In a move to protect its citizens from the deadly violence exhibited in Charlottesville, Virginia, last weekend during a white supremacist rally, Baltimore hauled away all four of its Confederate statues in the dead of night. From 11:30pm Tuesday to 5:30am Wednesday, Baltimore Mayor Catherine Pugh oversaw the removal, which she ordered after the city council approved a plan to rid public spaces of the monuments on Monday.
“It’s done,” Pugh told the Baltimore Sun on Wednesday morning. “They needed to come down. My concern is for the safety and security of our people. We moved as quickly as we could.”
The four statues removed included a Robert E. Lee and “Stonewall” Jackson Monument, a Confederate Soldiers and Sailors Monument, a Confederate Women’s Monument, and a Roger B. Taney Monument.
While the city is still in the process of deciding what will happen to the statues, Pugh’s decision to remove them quickly and quietly stemmed from this weekend’s white supremacist events in Charlottesville, during which a man who attended the protest against a Confederate statue’s removal drove into a crowd of counterprotesters, killing one and injuring 19.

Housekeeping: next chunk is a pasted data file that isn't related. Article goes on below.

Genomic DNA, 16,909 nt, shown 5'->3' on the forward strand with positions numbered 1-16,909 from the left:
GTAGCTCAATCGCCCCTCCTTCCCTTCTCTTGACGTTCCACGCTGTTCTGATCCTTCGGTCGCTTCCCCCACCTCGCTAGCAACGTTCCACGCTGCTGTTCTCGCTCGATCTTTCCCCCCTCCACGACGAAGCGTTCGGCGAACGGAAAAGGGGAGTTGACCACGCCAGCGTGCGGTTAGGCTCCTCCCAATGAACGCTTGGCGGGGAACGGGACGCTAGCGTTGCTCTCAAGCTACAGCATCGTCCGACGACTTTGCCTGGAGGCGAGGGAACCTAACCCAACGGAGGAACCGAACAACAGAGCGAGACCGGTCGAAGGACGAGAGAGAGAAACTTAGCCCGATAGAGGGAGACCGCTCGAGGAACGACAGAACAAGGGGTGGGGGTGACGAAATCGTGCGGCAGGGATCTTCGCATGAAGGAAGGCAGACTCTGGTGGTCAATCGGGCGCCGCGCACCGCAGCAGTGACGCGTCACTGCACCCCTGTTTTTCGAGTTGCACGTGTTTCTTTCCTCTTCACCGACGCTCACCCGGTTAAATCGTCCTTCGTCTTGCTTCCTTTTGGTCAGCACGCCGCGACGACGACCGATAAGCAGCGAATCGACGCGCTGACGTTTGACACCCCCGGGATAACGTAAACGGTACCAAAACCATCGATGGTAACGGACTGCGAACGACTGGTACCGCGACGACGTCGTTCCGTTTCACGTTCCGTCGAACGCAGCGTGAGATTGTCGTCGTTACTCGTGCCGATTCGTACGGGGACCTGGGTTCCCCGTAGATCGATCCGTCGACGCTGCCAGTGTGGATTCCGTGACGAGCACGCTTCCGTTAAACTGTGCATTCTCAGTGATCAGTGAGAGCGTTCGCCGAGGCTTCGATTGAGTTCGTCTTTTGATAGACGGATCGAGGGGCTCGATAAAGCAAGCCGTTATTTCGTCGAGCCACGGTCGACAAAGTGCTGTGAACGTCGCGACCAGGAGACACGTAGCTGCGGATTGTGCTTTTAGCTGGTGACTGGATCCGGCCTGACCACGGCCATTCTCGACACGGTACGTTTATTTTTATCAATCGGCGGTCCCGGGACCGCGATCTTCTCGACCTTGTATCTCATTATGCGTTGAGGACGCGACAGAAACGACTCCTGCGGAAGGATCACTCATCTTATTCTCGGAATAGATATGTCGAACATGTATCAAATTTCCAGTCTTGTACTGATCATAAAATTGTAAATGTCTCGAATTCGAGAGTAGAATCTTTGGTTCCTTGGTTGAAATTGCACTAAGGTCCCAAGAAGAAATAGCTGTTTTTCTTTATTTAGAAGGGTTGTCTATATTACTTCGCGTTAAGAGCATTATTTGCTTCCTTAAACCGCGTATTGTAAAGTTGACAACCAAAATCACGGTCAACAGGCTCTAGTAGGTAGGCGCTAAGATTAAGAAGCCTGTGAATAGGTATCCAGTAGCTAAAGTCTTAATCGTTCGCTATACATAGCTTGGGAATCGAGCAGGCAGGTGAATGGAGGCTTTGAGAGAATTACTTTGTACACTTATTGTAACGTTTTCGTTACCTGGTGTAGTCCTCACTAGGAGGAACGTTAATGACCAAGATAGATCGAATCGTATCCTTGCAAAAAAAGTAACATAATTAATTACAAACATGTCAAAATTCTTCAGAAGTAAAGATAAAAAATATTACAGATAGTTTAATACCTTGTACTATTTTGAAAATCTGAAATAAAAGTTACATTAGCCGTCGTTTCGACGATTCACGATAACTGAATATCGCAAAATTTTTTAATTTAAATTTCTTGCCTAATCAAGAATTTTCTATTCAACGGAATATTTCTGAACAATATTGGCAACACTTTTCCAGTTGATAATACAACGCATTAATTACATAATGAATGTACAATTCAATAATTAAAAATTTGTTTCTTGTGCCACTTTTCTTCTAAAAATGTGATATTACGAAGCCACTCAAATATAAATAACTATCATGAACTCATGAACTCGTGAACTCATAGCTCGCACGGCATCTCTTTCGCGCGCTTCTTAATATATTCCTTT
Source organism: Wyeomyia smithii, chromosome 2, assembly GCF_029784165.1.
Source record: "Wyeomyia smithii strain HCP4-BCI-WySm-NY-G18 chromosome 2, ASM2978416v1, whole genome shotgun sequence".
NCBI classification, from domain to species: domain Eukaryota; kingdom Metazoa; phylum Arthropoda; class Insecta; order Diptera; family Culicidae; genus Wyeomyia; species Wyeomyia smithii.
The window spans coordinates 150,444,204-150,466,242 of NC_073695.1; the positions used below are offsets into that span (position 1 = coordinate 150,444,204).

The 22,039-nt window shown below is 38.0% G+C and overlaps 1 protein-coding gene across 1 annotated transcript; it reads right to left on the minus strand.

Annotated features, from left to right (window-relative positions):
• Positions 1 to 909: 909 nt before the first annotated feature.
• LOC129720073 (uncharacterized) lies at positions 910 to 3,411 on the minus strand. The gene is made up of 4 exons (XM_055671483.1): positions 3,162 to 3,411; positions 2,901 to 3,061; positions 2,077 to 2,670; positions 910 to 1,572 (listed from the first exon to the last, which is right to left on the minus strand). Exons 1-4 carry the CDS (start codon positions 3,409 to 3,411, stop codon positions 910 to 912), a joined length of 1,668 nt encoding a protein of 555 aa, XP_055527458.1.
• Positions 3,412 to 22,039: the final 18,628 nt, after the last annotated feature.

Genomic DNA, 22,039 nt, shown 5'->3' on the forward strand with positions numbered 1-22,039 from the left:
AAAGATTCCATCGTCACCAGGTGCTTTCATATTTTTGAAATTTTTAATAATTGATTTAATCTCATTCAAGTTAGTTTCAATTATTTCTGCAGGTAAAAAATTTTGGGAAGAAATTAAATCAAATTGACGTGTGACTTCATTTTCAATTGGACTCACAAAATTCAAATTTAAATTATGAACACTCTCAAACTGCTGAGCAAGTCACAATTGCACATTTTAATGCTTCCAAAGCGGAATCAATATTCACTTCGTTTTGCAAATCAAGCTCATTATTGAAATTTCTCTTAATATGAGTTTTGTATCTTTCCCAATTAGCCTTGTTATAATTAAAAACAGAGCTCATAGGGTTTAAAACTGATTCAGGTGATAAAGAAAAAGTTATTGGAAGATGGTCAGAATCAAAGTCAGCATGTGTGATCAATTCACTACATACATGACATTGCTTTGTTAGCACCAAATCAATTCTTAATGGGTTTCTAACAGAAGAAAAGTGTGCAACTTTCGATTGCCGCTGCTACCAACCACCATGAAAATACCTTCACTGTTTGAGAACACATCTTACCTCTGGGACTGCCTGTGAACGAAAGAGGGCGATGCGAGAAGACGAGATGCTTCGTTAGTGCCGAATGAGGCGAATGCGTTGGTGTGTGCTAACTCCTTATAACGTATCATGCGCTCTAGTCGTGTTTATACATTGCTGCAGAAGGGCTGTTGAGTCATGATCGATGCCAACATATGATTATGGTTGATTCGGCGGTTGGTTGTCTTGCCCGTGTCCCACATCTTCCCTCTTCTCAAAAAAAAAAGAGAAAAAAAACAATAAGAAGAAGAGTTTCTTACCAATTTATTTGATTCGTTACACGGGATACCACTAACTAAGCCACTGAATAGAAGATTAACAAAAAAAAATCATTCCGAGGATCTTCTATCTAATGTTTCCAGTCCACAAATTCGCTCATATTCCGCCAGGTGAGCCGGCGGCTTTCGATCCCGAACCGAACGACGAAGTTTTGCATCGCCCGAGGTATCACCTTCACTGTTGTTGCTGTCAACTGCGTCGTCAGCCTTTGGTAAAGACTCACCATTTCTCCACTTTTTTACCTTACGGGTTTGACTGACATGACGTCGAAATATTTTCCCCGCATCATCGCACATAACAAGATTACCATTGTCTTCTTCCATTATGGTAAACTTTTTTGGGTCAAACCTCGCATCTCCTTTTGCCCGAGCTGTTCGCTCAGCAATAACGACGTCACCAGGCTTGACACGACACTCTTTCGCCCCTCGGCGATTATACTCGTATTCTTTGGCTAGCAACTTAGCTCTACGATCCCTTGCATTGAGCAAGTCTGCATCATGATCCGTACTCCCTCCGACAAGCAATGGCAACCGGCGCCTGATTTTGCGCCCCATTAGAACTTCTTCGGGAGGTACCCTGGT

On Tuesday, Baltimore activists had vowed to tear down one the statues if the city didn’t do so themselves.
On Twitter, those who were able to witness the mass removal shared photos of statues being lifted from their pedestals, hoisted onto trucks, and carted away.
For those just waking up, here's what happened in Baltimore: the city's dead-of-night removal of all four of its Confederate monuments. pic.twitter.com/gaquP2hlqN— Alec MacGillis (@AlecMacGillis) August 16, 2017
“I did not want to endanger people in my own city,” Pugh said. “I had begun discussions with contractors and so forth about how long it would take to remove them. I am a responsible person, so we moved as quickly as we could.”